DANNY DARST: EXIT 10

January 22nd, 2011 | Album reviews

Diana Baeza

Danny Darst “Marilyn”
(from the self-released Exit 10 soundtrack)

While much of modern country music is pandering and vulgar in its homage to these country and western motifs, Danny Darst’s new soundtrack to a self-penned play, Exit 10, elevates the genre with a simple, unassuming arrangement: just a voice, a hollow body guitar, an acoustic bass and a pickup kit. Traces of Townes Van Zandt, Waylon Jennings and T Bone Burnett slowly lope through themes of alienation, remembrances of better times and cowboy wisdom. Yet Darst’s voice is unique, and tracks such as “Highway 99,” “Western Flyer” and “Marilyn” are melodious, direct and sincere, like a retuned piano rescued from a honky-tonk or an old pair of boots, spit-shined and polished to once again glimmer under a Texas sky. Darst’s ability to tell a story within the confines of a song are startling—it’s no surprise that he’s the playwright of Exit 10 as well as the composer of the music. Darst has quite the CV, with past works including the music for Russ Meyer’s Supervixens, Jonathan Demme’s Something Wild, as well as an onscreen role in Demme’s Silence of the Lambs. Exit 10 is dedicated to Robert Altman and also boasts Altman’s son Michael’s directorial debut, which should be very interesting considering the years he has observed his father directing some of American cinema’s finest films. If the music and lyrics to Exit 10 are any indication, Darst’s new play and soundtrack will ride into the sunrise of success with an unburdened heart and a satisfied mind.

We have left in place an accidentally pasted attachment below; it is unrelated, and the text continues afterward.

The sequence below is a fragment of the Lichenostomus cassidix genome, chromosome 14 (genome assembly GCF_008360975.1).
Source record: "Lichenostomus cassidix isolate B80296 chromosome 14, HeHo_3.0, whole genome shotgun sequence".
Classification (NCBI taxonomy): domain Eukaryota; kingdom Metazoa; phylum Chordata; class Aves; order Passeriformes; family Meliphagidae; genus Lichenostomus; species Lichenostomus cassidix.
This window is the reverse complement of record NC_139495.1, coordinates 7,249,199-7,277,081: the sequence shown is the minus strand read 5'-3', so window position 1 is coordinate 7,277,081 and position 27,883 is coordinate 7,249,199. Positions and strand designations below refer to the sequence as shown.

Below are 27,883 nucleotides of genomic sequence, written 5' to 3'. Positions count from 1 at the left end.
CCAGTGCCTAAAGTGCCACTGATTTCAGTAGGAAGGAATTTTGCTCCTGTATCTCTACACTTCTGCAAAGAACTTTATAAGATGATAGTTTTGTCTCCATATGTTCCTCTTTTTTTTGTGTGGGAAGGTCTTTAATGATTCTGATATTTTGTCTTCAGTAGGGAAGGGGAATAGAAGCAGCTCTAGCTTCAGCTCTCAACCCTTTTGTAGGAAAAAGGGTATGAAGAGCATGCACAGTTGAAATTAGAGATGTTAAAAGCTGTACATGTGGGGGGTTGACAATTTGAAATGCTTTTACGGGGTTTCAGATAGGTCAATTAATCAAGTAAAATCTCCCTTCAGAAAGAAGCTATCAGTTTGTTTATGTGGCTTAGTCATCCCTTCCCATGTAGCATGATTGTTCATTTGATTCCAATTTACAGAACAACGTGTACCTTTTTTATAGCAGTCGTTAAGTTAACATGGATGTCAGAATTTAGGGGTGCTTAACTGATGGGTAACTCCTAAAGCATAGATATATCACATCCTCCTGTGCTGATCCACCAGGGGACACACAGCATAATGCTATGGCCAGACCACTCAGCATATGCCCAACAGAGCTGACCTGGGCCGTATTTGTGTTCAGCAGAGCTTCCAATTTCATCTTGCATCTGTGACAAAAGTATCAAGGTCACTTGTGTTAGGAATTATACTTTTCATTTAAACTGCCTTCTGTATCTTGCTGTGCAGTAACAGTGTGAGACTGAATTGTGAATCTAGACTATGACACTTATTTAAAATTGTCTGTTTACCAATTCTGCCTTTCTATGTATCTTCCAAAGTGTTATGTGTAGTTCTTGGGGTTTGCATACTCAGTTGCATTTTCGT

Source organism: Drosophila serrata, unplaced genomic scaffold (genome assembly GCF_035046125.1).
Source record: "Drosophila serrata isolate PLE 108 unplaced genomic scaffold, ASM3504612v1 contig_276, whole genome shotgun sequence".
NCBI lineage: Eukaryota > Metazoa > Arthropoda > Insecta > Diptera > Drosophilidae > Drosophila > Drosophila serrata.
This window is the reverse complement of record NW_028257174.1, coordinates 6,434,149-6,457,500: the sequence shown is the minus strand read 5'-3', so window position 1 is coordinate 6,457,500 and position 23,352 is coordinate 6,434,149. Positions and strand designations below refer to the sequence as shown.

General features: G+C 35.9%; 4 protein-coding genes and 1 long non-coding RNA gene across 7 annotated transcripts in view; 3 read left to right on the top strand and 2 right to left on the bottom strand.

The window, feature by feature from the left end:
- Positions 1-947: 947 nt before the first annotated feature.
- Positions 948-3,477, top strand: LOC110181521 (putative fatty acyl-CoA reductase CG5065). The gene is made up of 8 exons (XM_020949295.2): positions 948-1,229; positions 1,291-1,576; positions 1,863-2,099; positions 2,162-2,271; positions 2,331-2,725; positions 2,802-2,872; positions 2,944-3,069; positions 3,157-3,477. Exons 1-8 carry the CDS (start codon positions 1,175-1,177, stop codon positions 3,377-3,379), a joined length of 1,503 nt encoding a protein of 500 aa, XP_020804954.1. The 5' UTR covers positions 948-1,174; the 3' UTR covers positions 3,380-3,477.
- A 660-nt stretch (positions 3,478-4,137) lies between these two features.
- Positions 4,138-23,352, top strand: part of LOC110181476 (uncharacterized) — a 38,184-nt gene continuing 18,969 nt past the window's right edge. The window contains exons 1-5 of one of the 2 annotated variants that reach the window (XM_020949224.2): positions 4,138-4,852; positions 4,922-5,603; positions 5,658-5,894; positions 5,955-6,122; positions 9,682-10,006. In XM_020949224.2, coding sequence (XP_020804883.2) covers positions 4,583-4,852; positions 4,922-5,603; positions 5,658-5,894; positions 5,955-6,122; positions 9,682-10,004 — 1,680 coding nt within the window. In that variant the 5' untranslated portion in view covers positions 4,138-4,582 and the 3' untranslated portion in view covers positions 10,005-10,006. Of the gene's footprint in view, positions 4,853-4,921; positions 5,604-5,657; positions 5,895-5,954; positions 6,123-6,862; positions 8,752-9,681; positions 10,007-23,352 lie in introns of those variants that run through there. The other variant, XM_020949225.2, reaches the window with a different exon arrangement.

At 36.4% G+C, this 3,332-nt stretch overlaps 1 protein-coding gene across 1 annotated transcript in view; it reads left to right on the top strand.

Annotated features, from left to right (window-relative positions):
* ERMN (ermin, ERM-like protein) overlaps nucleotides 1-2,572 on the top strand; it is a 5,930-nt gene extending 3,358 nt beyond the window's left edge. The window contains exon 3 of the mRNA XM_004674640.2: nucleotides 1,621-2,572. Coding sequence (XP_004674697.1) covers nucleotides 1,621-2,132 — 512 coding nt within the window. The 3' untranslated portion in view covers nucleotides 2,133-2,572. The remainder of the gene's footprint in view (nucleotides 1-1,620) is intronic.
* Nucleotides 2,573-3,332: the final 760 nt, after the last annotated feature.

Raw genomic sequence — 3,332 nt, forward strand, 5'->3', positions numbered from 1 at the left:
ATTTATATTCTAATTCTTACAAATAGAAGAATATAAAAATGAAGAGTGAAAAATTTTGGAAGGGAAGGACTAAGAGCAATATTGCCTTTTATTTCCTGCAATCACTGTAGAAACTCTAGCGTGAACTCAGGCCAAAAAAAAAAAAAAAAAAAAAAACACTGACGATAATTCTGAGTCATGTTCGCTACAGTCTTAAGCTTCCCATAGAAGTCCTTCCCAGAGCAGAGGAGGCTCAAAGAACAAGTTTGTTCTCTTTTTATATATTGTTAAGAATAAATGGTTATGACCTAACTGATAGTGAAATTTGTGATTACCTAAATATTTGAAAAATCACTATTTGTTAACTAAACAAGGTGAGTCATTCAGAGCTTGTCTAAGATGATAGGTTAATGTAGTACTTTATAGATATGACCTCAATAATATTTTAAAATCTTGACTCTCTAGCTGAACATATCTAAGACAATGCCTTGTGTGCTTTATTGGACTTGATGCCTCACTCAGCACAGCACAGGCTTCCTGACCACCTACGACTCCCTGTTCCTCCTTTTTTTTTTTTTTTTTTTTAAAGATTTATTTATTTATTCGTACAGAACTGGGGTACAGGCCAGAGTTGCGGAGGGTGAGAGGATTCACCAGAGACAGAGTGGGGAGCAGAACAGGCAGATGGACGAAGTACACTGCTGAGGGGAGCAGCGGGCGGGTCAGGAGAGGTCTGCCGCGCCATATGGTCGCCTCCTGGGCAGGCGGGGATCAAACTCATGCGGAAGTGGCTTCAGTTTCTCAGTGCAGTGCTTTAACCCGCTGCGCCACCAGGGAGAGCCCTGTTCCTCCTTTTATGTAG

—Eyad Karkoutly

EXIT 10:

Saturday 1/22/10: 8:00pm
Sunday 1/23/10: 7:00pm

Theater 68
5419 Sunset Blvd Suite D
Hollywood, CA 90027
Box Office: 323-501-0511

“Master storyteller Danny Darst weaves a tale of alter ego, Mike Talburt. Abandoned by his mother on the day his daddy was buried, he travels wherever trucks and trains will take him. With a guitar slung over his shoulder, he follows the path of gypsies and migrants in the post Dust Bowl 1950s. In the ‘60s, he lands a steady job at a truck stop garage at Exit 10 in Auburn, Massachusetts. Strong, handsome and streetwise, he is making good money in spite of a devious co-worker. Side deals with hookers and pimps up the ante so Mike can woo the long-legged Lydia and drive her around in his Lincoln Continental with the top down. When Lydia shimmies close to hold him tight, Mike feels a sense of belonging that’s long escaped him.”

Instagram

@larecordmagazine